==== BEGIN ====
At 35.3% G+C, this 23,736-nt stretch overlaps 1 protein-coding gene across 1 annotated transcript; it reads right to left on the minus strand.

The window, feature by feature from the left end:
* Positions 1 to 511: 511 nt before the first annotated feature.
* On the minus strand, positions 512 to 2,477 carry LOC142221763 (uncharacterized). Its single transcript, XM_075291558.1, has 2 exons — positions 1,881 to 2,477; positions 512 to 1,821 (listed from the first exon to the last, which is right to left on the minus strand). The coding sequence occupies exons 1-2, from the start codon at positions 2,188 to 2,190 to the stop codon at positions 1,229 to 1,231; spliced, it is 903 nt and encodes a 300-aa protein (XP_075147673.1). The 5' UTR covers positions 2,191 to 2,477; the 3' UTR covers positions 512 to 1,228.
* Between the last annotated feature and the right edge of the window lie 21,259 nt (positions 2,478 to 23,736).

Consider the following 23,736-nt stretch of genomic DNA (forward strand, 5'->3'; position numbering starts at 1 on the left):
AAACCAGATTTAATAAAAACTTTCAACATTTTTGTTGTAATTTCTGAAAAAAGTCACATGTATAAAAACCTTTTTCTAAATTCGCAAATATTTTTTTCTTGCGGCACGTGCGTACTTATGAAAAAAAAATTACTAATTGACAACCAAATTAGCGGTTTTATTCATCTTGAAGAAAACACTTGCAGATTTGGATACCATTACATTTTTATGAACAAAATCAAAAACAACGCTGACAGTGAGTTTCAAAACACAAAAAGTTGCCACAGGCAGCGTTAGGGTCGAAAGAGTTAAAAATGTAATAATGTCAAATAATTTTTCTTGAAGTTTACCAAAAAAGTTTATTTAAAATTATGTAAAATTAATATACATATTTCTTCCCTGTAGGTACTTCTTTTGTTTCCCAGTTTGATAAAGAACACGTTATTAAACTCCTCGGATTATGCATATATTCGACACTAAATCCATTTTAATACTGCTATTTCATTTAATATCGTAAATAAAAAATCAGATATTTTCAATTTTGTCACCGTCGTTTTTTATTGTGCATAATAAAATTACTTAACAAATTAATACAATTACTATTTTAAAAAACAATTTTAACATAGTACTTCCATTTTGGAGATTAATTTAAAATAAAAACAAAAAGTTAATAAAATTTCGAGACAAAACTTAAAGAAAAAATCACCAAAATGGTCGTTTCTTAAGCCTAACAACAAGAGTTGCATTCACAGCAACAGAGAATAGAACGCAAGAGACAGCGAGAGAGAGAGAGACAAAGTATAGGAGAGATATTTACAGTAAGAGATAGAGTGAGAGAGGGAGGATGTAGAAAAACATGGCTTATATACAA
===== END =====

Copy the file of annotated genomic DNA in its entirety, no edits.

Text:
At 35.3% G+C, this 23,736-nt stretch overlaps 1 protein-coding gene across 1 annotated transcript; it reads right to left on the minus strand.

The window, feature by feature from the left end:
* Positions 1 to 511: 511 nt before the first annotated feature.
* On the minus strand, positions 512 to 2,477 carry LOC142221763 (uncharacterized). Its single transcript, XM_075291558.1, has 2 exons — positions 1,881 to 2,477; positions 512 to 1,821 (listed from the first exon to the last, which is right to left on the minus strand). The coding sequence occupies exons 1-2, from the start codon at positions 2,188 to 2,190 to the stop codon at positions 1,229 to 1,231; spliced, it is 903 nt and encodes a 300-aa protein (XP_075147673.1). The 5' UTR covers positions 2,191 to 2,477; the 3' UTR covers positions 512 to 1,228.
* Between the last annotated feature and the right edge of the window lie 21,259 nt (positions 2,478 to 23,736).

Consider the following 23,736-nt stretch of genomic DNA (forward strand, 5'->3'; position numbering starts at 1 on the left):
AAACCAGATTTAATAAAAACTTTCAACATTTTTGTTGTAATTTCTGAAAAAAGTCACATGTATAAAAACCTTTTTCTAAATTCGCAAATATTTTTTTCTTGCGGCACGTGCGTACTTATGAAAAAAAAATTACTAATTGACAACCAAATTAGCGGTTTTATTCATCTTGAAGAAAACACTTGCAGATTTGGATACCATTACATTTTTATGAACAAAATCAAAAACAACGCTGACAGTGAGTTTCAAAACACAAAAAGTTGCCACAGGCAGCGTTAGGGTCGAAAGAGTTAAAAATGTAATAATGTCAAATAATTTTTCTTGAAGTTTACCAAAAAAGTTTATTTAAAATTATGTAAAATTAATATACATATTTCTTCCCTGTAGGTACTTCTTTTGTTTCCCAGTTTGATAAAGAACACGTTATTAAACTCCTCGGATTATGCATATATTCGACACTAAATCCATTTTAATACTGCTATTTCATTTAATATCGTAAATAAAAAATCAGATATTTTCAATTTTGTCACCGTCGTTTTTTATTGTGCATAATAAAATTACTTAACAAATTAATACAATTACTATTTTAAAAAACAATTTTAACATAGTACTTCCATTTTGGAGATTAATTTAAAATAAAAACAAAAAGTTAATAAAATTTCGAGACAAAACTTAAAGAAAAAATCACCAAAATGGTCGTTTCTTAAGCCTAACAACAAGAGTTGCATTCACAGCAACAGAGAATAGAACGCAAGAGACAGCGAGAGAGAGAGAGACAAAGTATAGGAGAGATATTTACAGTAAGAGATAGAGTGAGAGAGGGAGGATGTAGAAAAACATGGCTTATATACAA